My first $100 contribution goes to …


40 years of protesting for peace ... Pacem in Terris walks the walk.

Happy New Year!

Dorothy Mae Londergan

As my first contribution in these 365 days of giving (see “How It All Began…” above for more about the What Gives project), I’m choosing Pacem in Terris (that’s Peace on Earth in Latin, amica) because it was my mom’s favorite cause.Dorothy Mae was a peace warrior and pro-life in the truest, most complex sense of the word. She believed in babies, family, prayer, Jesus, singing, fresh air, and good posture. She was against the death penalty, war, nuclear proliferation, guns, euthanasia, racism, poverty, abortion, pornography, and prejudice. Needless to say, I didn’t agree with some of her positions (and god knows, it was supremely embarrassing when she’d go out and protest against porn AND get her picture in the paper for it!) but she was utterly committed and utterly consistent in her beliefs– and she wrote more letters to more members of Congress in her beautiful cursive handwriting than probably any person in Wilmington, Delaware. She was given a special award by the Black Panthers (and dragged my dad to the ceremony honoring her) for joining them on the picket lines when they were protesting against an adult video store coming into their community. Her whiter-than-white church friends were horrified when she shepherded them down to inner city Wilmington to protest, but she got them there. Again and again. Probably because she had a beautiful smile, a joyful spirit, and an indomitable will.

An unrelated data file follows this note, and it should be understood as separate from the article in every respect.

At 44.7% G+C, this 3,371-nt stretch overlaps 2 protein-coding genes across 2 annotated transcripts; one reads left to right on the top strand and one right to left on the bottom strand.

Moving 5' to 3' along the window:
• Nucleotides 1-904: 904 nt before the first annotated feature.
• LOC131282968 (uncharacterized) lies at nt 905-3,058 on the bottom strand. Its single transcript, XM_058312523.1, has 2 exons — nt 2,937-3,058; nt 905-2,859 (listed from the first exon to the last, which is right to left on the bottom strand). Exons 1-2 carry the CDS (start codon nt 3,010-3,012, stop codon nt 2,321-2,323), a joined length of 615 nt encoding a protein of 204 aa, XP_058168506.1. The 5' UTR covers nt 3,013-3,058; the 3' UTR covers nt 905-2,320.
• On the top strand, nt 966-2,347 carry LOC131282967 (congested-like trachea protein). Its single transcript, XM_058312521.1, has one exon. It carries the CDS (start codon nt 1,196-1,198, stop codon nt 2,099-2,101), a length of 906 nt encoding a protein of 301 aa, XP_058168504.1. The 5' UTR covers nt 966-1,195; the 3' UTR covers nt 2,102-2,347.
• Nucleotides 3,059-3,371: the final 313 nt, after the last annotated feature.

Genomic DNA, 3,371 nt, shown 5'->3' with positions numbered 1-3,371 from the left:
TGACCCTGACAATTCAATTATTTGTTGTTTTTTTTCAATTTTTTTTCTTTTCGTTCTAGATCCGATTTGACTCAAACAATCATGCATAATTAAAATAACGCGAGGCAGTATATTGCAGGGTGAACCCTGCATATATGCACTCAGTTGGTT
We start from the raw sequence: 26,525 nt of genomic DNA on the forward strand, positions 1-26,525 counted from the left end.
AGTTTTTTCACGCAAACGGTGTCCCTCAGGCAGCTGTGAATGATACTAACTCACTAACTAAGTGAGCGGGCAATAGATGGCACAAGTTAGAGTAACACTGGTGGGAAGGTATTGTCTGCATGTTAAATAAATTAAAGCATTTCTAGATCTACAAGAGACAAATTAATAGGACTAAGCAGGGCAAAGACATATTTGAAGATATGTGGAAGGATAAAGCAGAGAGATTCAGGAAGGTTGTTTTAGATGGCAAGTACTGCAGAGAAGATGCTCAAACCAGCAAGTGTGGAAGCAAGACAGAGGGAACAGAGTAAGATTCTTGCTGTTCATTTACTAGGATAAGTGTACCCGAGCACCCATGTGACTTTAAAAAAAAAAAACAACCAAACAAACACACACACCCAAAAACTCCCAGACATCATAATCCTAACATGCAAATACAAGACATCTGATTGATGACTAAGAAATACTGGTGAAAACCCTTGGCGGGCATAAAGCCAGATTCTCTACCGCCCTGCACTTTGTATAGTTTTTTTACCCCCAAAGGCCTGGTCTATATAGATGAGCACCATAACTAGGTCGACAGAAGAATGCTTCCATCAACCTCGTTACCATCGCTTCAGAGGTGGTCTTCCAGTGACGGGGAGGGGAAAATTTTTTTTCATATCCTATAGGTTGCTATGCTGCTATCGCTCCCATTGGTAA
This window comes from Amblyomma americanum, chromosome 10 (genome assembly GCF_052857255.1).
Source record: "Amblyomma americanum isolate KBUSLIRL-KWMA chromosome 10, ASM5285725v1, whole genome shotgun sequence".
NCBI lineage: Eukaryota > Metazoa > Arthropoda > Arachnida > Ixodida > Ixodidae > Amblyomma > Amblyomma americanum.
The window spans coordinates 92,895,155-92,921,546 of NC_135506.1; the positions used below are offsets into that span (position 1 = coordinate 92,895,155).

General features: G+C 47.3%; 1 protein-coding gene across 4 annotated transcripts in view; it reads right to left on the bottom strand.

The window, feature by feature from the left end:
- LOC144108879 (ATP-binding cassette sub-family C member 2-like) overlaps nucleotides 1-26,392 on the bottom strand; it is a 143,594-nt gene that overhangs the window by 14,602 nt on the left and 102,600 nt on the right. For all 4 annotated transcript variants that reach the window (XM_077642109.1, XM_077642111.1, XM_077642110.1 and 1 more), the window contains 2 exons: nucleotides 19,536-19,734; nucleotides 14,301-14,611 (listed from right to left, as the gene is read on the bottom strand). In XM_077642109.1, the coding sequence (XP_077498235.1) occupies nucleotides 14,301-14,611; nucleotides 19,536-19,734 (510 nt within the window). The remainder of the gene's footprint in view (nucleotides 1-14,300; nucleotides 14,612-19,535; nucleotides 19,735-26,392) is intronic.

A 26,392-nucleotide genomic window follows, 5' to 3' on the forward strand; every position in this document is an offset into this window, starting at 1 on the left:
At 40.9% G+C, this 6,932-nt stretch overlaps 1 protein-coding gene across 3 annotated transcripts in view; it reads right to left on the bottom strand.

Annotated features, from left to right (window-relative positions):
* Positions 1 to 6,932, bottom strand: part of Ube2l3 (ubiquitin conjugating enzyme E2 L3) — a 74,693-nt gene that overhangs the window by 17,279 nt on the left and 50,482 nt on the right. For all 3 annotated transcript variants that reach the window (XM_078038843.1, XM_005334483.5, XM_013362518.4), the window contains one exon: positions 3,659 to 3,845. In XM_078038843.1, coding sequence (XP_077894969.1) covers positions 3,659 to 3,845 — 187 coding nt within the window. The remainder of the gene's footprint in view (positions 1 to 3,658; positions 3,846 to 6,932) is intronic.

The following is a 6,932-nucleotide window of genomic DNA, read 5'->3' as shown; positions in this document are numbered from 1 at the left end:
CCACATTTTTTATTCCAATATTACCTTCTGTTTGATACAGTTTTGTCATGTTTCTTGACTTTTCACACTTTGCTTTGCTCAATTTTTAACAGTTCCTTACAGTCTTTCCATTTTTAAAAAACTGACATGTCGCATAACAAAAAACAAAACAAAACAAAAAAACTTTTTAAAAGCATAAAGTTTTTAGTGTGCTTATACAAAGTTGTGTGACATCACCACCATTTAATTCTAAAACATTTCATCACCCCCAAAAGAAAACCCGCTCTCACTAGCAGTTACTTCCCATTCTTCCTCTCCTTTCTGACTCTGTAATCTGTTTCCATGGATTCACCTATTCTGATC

Pacem in Terris was founded in 1967 by two rabbis, a Catholic and Episcopalian priest, a Catholic banker and a Quaker businessman… and my parents were early members. It’s an ecumenical organization and still gets its 1200 members out on the streets to protest for peace and justice. (My dad went to Russia with the group a year after my mom died on a cultural mission – a trip my mom never would have endorsed since it involved spending money on herself.) Pacem in Terris works for justice, understanding, and equality — and Sally Milbury-Steen,  my parents’ friend, is still deeply involved in all their activities.

So, Dorothy – this one’s for you. With love, gratitude and respect for your great example of activism. Hope I can live up to it!

You can find Pacem in Terris at